MELISSA BLOCK, host:
You're listening to ALL THINGS CONSIDERED from NPR News.
When we invited writer David Sax to send us an essay for our series, My Guilty Pleasure, he said he knew exactly what he would write about. The series lets authors recommend a book they are embarrassed to love. His choice was a huge bestseller, but it's mostly women who read it and talk about it. The book is "Eat, Pray, Love." And David Sax says it could be best comeback story of our time.
DAVID SAX: Two winters ago, I was on a ski trip with my best friend. He'd recently graduated law school, hated his job and was consumed by a fear that he'd failed in life and it was too late to start over, even though we were both 28.
All weekend long he dwelt on his depression, bringing it up on the chairlift, at dinner, in the sauna. He talked about his medications, his therapist and the fear that he'd never be happy. I wanted to help. So I gave him my recently finished copy of "Eat, Pray, Love" by Elizabeth Gilbert.
Gilbert, a successful writer, drags herself out of the depths of depression following a bitter divorce. She finds bliss in Italy, India and Indonesia by surrendering to food, God and romance. It's a quick read, filled with self-deprecating humor and a colorful cast of characters. I sure felt uplifted after reading it. Maybe my friend would, too. Uh-uh. Instead, he threw the book at me after reading a dozen pages: This is the stupidest book I've ever read. What part of this chick-lit crap did you think I'd like?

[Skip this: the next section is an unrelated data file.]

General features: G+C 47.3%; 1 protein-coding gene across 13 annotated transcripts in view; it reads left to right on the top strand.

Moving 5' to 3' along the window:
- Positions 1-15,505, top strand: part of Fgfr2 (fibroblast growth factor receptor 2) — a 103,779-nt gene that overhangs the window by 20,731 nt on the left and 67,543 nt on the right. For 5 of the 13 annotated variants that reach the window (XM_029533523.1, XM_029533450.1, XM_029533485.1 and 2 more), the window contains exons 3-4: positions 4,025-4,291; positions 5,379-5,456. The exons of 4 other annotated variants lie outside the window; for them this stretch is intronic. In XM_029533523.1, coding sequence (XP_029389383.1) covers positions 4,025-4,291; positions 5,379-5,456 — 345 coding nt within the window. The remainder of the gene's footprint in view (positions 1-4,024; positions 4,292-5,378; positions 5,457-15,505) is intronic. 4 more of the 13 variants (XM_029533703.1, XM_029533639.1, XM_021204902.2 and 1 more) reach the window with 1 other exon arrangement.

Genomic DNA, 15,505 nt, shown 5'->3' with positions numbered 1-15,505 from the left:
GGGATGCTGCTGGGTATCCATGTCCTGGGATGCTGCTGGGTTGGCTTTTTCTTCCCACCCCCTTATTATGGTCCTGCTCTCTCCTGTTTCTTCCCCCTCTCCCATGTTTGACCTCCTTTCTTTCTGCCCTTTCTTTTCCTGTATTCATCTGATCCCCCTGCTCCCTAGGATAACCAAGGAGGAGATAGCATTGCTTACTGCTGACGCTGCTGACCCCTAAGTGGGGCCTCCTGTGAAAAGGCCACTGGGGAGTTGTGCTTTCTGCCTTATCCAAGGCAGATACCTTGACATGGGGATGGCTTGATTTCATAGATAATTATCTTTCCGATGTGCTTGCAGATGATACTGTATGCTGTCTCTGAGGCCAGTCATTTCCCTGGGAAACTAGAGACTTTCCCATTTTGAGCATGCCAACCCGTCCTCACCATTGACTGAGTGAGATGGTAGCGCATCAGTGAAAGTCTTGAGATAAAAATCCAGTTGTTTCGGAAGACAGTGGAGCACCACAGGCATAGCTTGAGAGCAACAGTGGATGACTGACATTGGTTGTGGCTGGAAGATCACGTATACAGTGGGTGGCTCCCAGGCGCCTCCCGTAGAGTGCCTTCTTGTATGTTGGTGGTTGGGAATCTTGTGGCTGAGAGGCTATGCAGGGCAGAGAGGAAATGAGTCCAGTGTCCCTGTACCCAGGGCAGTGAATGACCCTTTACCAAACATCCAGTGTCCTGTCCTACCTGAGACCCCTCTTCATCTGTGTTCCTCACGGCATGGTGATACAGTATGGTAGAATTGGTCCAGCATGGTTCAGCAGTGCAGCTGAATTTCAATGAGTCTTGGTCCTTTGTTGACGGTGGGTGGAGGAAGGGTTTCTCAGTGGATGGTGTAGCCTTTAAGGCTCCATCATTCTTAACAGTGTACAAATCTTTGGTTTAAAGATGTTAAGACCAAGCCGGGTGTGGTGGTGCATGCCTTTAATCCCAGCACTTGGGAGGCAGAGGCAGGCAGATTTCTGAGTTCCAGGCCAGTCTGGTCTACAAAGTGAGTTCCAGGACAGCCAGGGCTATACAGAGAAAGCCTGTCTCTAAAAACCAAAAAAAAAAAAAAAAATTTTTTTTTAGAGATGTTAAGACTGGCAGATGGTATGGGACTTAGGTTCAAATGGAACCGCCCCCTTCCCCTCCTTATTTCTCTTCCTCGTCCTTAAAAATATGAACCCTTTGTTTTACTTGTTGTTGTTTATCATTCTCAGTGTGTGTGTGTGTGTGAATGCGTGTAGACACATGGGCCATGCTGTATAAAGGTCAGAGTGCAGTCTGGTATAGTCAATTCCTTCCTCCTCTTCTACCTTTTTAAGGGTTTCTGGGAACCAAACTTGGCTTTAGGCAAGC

It's not easy to be a fan of "Eat, Pray, Love" if you're a man. It is a scented candle of new age wisdom. "Eat, Pray, Love" wasn't simply an Oprah book pick, it was the focus of two entire episodes of her show. They might as well have printed the thing in pink ink. It's pure literary estrogen.
The book's haters are many. Gilbert's memoir is often dismissed as a beach read for unhappy housewives: a shallow tome that says all of life's problems can be fixed with Neapolitan pizza, a yoga retreat and a good shtupp with a wealthy foreigner. They're missing the point.
Most transformative memoirs involve a protagonist overcoming unimaginable adversity: The poor kid who pulls himself out of the ghetto to attend the Ivy League, the war refugee who survives against terrible odds, the junkie returned from the depths of heroin's grasp. Inspiring, yes, but hardly relatable.
Gilbert is suffering from shattered confidence. Who hasn't been there? Who hasn't cried on a bathroom floor, sure that our life is over at 32? Gilbert's beauty is that she isn't exceptional. She's just an ordinary gal with a broken heart and gift for writing.
I passed "Eat, Pray, Love" along to my friend that weekend because it was the most believable comeback story I'd ever read. A few months later, he was on the mend. He got a better job, began a new romance and found inner peace after a solo surf trip to Costa Rica. I didn't tell him, but it was a page right out of the "Eat, Pray, Love" playbook. You go, boy.
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BLOCK: David Sax is the author of "Save the Deli: In Search of Perfect Pastrami, Crusty Rye, and the Heart of Jewish Delicatessen." He was recommending the book "Eat, Pray, Love" by Elizabeth Gilbert. Sax tells us he eats well, doesn't pray enough and loves his fiancee.
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